When the Royal Air Force began an unplanned withdrawal from Japan in January 1948, surveillance patrols by RAAF squadrons increased significantly. Flying training and wing formation flying was also stepped up. Later that year, most of the RAAF squadrons and units ceased operations and returned to Australia.

The RAAF component of the Australian Occupation Forces was then reorganised and consisted of No 77 Squadron. Routine activities continued until July 1950 when No 77 Squadron was committed to combat operations in support of United Nations forces in Korea.

Air Bridge to Berlin

With the end of the war in Europe, Germany was divided between Russia and the Western powers. The city of Berlin was located inside the Russian occupied zone and was split into four sectors.

In June 1948, Russian forces sealed off land access to Berlin in an attempt to force America, Britain and France to abandon the city. The only means of suppling fuel and food was via three air corridors. A massive Allied airlift operation was organised. The British called it 'Operation Plain Fare'; the Americans called it 'Operation Vittles'.

In August 1948, 41 RAAF aircrew joined the airlift. Flying RAF Dakota transport aircraft, they completed 2062 supply flights to Berlin, often in appalling weather conditions. By the end of 1949, the Russians lifted the blockade after it became clear that the Allies could supply the city indefinitely.

War Above Korea

Just days before their scheduled return to Australia in June 1950, No 77 Squadron in Japan learned that North Korean forces had invaded South Korea. Their Mustang aircraft were amongst the first to go into action.

For the next three years, the squadron flew combat operations under the auspices of the United Nations, often under extreme conditions against determined enemy opposition including North Korean, Chinese and Russian pilots flying the technically superior MiG-15 jet fighter.

After re-equipping with Meteor jet fighters in 1951, No 77 Squadron shot down five MiG-15s but flew mostly ground attack operations using rockets. These low-level attacks were met with heavy ground fire and casualties were severe, with 25 per cent of pilots being killed or captured during the conflict. By the time a cease-fire agreement was signed in July 1953, the squadron had flown 15,071 operations.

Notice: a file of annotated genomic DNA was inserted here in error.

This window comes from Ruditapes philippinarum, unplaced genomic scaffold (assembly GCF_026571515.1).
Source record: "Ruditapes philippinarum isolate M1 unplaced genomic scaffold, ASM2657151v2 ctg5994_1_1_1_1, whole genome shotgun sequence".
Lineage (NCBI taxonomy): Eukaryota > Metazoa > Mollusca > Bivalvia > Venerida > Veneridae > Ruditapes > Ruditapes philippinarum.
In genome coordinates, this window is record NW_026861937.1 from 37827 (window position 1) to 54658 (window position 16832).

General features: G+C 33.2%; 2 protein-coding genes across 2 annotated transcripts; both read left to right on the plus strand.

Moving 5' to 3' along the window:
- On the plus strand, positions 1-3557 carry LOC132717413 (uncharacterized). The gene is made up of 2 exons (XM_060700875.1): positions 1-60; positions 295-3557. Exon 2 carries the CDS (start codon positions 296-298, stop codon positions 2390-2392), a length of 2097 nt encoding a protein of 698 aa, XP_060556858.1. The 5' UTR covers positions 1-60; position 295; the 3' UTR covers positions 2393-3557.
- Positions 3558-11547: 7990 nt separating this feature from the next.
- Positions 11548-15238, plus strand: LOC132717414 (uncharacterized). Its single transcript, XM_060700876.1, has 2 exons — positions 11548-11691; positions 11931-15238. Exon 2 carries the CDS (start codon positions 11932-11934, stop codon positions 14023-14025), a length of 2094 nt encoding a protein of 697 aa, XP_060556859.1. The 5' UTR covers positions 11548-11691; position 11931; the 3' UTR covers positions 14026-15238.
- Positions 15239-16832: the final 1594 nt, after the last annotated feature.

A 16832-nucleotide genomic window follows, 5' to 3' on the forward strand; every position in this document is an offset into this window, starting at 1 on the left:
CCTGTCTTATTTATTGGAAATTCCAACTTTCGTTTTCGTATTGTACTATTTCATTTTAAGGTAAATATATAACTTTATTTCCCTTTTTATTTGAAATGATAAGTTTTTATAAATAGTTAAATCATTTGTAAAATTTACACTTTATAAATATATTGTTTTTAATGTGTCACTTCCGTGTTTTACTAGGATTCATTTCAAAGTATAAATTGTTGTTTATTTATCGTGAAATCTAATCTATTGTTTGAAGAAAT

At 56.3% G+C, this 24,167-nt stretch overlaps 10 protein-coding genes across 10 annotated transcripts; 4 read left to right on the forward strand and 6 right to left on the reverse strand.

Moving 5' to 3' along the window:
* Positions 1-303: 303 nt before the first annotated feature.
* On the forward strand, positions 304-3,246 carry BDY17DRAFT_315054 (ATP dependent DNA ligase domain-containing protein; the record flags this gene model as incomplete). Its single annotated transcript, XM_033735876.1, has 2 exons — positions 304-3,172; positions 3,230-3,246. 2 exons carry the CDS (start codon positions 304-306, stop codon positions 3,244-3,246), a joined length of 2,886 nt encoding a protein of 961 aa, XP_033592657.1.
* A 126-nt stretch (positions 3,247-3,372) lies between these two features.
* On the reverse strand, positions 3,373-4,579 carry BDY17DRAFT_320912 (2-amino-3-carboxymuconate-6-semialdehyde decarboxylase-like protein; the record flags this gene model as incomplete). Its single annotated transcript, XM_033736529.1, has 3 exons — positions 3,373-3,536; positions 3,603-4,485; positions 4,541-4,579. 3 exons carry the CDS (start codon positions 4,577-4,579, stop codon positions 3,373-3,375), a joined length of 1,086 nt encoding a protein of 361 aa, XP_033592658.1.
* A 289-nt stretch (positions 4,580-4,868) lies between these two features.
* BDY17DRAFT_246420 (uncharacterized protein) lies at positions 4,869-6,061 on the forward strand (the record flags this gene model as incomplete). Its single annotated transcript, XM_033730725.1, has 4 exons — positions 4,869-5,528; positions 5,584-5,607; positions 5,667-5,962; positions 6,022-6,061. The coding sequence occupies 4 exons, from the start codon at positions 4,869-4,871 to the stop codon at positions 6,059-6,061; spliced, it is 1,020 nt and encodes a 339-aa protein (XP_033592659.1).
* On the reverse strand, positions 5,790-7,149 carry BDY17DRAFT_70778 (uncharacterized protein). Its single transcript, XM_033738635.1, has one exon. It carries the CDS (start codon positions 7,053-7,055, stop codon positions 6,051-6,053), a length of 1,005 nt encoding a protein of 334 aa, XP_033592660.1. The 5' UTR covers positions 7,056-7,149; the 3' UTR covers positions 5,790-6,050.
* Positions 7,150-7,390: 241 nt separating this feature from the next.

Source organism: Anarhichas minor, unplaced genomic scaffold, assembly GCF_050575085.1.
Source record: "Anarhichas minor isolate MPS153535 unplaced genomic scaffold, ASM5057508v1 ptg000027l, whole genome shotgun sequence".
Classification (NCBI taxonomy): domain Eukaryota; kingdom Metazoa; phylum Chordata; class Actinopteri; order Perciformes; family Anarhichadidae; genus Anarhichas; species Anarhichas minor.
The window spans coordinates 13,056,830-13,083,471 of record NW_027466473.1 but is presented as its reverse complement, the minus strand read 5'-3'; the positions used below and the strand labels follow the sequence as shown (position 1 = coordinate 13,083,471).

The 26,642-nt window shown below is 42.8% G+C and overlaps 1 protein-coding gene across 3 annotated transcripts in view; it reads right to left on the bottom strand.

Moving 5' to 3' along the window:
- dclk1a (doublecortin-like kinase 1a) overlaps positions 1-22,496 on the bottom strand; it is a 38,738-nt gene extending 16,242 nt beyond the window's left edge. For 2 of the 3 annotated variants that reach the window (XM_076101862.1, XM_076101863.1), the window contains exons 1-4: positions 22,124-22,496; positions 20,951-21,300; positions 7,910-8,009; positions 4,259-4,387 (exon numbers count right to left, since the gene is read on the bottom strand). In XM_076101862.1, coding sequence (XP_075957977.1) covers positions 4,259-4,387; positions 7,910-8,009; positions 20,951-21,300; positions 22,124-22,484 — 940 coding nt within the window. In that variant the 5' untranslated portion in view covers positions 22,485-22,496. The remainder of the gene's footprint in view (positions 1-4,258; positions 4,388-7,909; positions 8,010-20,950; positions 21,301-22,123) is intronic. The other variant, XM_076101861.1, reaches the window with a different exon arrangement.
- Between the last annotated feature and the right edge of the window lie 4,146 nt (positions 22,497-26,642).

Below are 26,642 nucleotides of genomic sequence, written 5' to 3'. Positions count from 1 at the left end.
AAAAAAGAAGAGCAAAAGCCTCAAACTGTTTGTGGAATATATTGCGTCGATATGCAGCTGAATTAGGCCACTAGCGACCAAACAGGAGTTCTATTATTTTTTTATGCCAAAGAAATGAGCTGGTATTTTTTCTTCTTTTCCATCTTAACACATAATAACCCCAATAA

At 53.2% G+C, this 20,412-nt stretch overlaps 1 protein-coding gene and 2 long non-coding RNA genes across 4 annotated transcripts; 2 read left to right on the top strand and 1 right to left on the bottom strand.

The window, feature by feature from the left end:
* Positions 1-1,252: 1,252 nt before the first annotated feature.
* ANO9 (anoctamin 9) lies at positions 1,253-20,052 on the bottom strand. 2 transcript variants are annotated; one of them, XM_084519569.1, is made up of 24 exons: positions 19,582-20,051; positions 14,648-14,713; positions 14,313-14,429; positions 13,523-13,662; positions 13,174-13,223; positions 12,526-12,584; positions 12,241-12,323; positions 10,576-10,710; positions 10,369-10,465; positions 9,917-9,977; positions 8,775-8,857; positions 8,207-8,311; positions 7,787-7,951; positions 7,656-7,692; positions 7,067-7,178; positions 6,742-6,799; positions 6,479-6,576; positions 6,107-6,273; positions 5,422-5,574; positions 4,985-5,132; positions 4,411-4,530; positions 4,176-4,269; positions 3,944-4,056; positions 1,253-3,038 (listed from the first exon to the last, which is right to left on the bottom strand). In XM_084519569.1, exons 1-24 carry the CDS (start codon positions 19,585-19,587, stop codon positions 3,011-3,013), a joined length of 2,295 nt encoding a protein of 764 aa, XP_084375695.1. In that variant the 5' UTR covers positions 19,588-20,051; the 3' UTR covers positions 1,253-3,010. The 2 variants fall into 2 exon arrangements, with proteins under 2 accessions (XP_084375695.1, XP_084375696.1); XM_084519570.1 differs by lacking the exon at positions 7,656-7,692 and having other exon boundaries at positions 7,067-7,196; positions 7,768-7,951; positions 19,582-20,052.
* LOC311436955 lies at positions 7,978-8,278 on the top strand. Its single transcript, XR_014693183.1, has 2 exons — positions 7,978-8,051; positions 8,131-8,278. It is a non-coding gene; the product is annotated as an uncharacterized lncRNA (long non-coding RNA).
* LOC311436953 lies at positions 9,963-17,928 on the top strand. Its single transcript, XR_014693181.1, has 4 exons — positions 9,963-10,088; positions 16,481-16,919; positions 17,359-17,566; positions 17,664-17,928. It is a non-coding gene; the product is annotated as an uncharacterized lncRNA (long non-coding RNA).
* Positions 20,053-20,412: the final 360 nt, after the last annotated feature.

Dakota aircraft from No 86 Transport Wing maintained a lifeline between Korea, Japan and Australia, bringing mail and supplies and evacuating casualties.

A Cold War World

The post-war conflict between Russia and the West for political and military dominance was played out across the globe. Australia provided RAAF support in Europe, the Mediterranean and increasingly in Asia. Compulsory military service for all 18-year-old Australian males was introduced in 1951. When the first National Service scheme ended in 1959, almost 18,000 trainees had served in the RAAF.

In the early 1950s, the RAAF's No 78 (Fighter) Wing was stationed on the island of Malta in the Mediterranean to provide fighter defence. Flying British Vampire jet fighters, Nos 75 and 76 Squadrons were able to train alongside foreign air forces, sharpening their skills with air-to-air gunnery competitions and formed the first RAAF jet formation aerobatic team.

In Australia, the Long-Range Weapons Project at Woomera in the South Australian desert was Australia's most significant contribution to the Cold War. For several decades, the RAAF supported the British-Australian weapons trials, which included the development of rockets, guided missiles and nuclear weapons.

The Malayan Emergency and Confrontation

Beginning in 1948, Communist Terrorists (CTs) in Malaya conducted an increasingly violent campaign to remove British colonial influence and take power. Australia provided military air support to the civilian administration as part of 'Operation Firedog' along with British and New Zealand aircraft. First to arrive was No 38 Squadron flying Dakota transport aircraft to drop supplies to soldiers and police in the jungle.

Between 1950 and 1958, No 1 Squadron flew operations from Singapore against CT jungle camps in Malaya using the Australian-built Lincoln bomber. Given the difficulty of finding CT camps, the effectiveness of the bombing campaign has been questioned. The main impact seems to have been in keeping guerilla forces on the move where they could be ambushed by troops. The Lincolns were replaced with the Canberra jet bombers of No 2 Squadron operating from Butterworth in northern Malaya. The 'Emergency' was declared over in 1960 but isolated CT activity continued for many years.

A new threat emerged soon afterwards as Indonesia resisted the formation of the new state of Malaysia in the early 1960s. 'Confrontation', as the Indonesian policy was termed, included the use of its military forces in small border raids. RAAF Sabre jets, based at Butterworth, were placed on alert for any attempt by Indonesian aircraft to breach Malaysian airspace. RAAF Iroquois helicopters were deployed in Borneo. Confrontation ended in 1966 as internal conflict threatened the Indonesian government.

Forward Defence: Butterworth and Ubon

Butterworth and UbonAustralia took on a much greater military role in Asia throughout the 1950s and 1960s as Britain withdrew from former Asian colonies such as Malaya and Singapore and closer ties developed with America. The concept of "forward defence" guided the activities of the RAAF as bases were established in Malaya and Thailand to ensure that rapid air support was available to combat the threat of Communist expansion.